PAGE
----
InsiderNJ Fights of the Week

Jones and Sweeney

Intraparty rivalry – and a taste of more to come, both on the campaign trails and in the halls of Trenton – characterized some of the key political collisions and fights this week in New Jersey.

Platkin in his appearance today.

One can identify it in the fast accelerating GOP Primary in CD-3, in Democrats’ head-rolling theatrics on the legislative redistricting commission (see below), or even in the politically artful press release of a seasoned Democratic Party veteran like former Governor (and sitting state Senator) Dick Codey when he reacted this week to Governor Phil Murphy’s nomination of former counsel Matt Platkin to serve as the state’s next attorney general:

“I have known Assemblyman John McKeon for over 30 years,” wrote Codey. “He is one of the finest

Codey and U.S. Rep. Mikie Sherrill.

people I know. He has an exceptional grasp of the law and ability to work with people.  Jamel Semper has proven himself as one of the best during his time in the Essex Prosecutor’s Office, and now as Chief of the Organized Crime and Gangs Unit in the U.S. Attorneys’ Office.  Acting Attorney General Bruck, in his short time, has earned the respect of the people who work in that office and the public, as well as the State’s twenty-one county Prosecutors.”

Not a single mention of Platkin. Codey simply praised those men – including his own long-time slate mate McKeon – who might have scored the job. The stinging words have left more than one insider to speculate that Codey might give a hard look at the Platkin nomination and have a hankering to exercise a scolding show of senatorial courtesy.

That said, the week also revealed those core contradictions between parties, and if Codey revealed much by what he didn’t say, Republicans didn’t hold back, as state Senator Kristin Corrado (R-40) demonstrated a willingness to get tough. Platkin served as Governor Murphy’s chief counsel at the start of the pandemic when Murphy first declared a State of Emergency and Public Health Emergency. “On emergency powers, we need someone who shares the views of New Jerseyans that it’s time for Governor Murphy to give it back,” Corrado said.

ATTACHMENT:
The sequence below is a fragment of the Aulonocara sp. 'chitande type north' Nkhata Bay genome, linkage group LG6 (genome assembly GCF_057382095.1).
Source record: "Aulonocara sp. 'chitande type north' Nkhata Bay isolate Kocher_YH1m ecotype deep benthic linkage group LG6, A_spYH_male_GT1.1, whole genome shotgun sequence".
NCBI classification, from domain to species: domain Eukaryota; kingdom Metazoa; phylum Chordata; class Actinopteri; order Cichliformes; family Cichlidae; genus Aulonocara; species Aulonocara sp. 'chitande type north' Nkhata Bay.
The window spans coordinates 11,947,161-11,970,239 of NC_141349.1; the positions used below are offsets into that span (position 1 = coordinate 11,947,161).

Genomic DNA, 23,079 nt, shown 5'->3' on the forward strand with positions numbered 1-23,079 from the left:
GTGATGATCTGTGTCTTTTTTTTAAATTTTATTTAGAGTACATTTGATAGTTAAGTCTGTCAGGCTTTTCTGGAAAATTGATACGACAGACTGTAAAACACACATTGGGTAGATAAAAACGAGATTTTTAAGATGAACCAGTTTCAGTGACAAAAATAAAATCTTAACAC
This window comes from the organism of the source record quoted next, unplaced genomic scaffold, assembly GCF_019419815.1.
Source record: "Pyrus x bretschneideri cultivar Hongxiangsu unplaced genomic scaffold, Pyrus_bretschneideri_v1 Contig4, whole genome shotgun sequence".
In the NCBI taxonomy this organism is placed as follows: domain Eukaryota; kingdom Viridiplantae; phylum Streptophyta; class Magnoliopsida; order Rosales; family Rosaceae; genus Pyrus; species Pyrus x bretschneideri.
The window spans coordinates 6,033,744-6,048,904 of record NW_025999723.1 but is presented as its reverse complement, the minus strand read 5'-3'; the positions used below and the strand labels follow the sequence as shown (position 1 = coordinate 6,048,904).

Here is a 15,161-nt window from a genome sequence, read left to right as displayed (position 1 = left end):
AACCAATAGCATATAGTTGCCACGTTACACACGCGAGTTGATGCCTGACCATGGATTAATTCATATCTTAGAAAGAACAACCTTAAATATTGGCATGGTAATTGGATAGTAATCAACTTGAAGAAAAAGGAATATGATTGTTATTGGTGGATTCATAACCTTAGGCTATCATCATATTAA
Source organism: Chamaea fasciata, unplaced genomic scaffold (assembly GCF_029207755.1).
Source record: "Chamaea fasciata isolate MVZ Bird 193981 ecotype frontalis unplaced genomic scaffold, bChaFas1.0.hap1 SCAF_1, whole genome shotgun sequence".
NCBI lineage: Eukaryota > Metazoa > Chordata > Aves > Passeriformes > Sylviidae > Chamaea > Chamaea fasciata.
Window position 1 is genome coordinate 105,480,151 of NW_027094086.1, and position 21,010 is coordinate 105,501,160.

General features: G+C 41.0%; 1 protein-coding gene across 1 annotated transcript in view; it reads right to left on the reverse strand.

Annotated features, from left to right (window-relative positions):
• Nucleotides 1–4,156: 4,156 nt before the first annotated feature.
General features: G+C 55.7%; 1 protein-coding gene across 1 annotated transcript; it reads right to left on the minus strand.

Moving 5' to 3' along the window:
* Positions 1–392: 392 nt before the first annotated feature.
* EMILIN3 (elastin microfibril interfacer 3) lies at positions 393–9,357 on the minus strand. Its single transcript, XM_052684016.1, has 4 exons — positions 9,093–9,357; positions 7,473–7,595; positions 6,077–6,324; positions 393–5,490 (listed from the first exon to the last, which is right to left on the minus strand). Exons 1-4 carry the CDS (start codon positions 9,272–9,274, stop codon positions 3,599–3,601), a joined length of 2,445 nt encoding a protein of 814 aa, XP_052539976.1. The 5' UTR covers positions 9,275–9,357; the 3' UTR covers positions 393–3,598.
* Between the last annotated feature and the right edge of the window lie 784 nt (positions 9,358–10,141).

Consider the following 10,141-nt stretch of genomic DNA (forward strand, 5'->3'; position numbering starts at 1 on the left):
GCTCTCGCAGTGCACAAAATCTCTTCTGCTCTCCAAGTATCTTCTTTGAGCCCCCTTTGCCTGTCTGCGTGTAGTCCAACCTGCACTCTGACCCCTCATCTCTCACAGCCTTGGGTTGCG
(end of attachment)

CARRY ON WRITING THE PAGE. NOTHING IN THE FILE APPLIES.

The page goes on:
More on that – and the other most politically engaging fights of the week – below.

Ian Smith

Bob Healey versus Ian Smith

The Democrats’ winning redistricting map made the Third Congressional District more favorable to


incumbent U.S. Rep. Andy Kim (D-3), mostly by removing Ocean and giving him towns in Mercer and Monmouth. But Kim’s improved reelection fortunes have not stopped Republicans from using the primary as a cauldron for discovering the GOP’s true character.

Executive co-chairman of the Viking Group, Healey posted respectable fundraising numbers early and has almost a half a million dollars in the bank as the self-identified “philanthropist” seeks to fulfill the role of solid suburban citizen. During the lockdown, gym owner Smith (pictured, above) became the angry face of South Jersey business people tired of Governor Phil Murphy telling them what to do during the pandemic.

Healey and Smith will presumably have time to define themselves on the issues at the core of a GOP still


struggling to get out from under the yoke of former President Donald J. Trump. In the meantime, they embody divergent types: Healey the clean-cut, conventionally grounded businessman and investor, Smith the bearded Fox News agitator.

If they share at the very least a wild youth (Healy is an avowed former punk rocker), Smith at his campaign kickoff this week acknowledged a past tormenting sin.

“I’m going to tell you about a terrible tragedy,” Smith said. “When I was 20 years old, I woke up after a night of drinking in my college apartment, got in my car and moments later I was the sole cause of a motor vehicle accident that took the life of a young man named Kevin. My actions broke the hearts of a family and an entire community, and that’s something that they’ll never fully recover from. There are many people who are still hurt and angry with me for this, and I cannot blame them for feeling this way. The guilt from this accident is something I face everyday.”

Healey was not in a forgiving mood.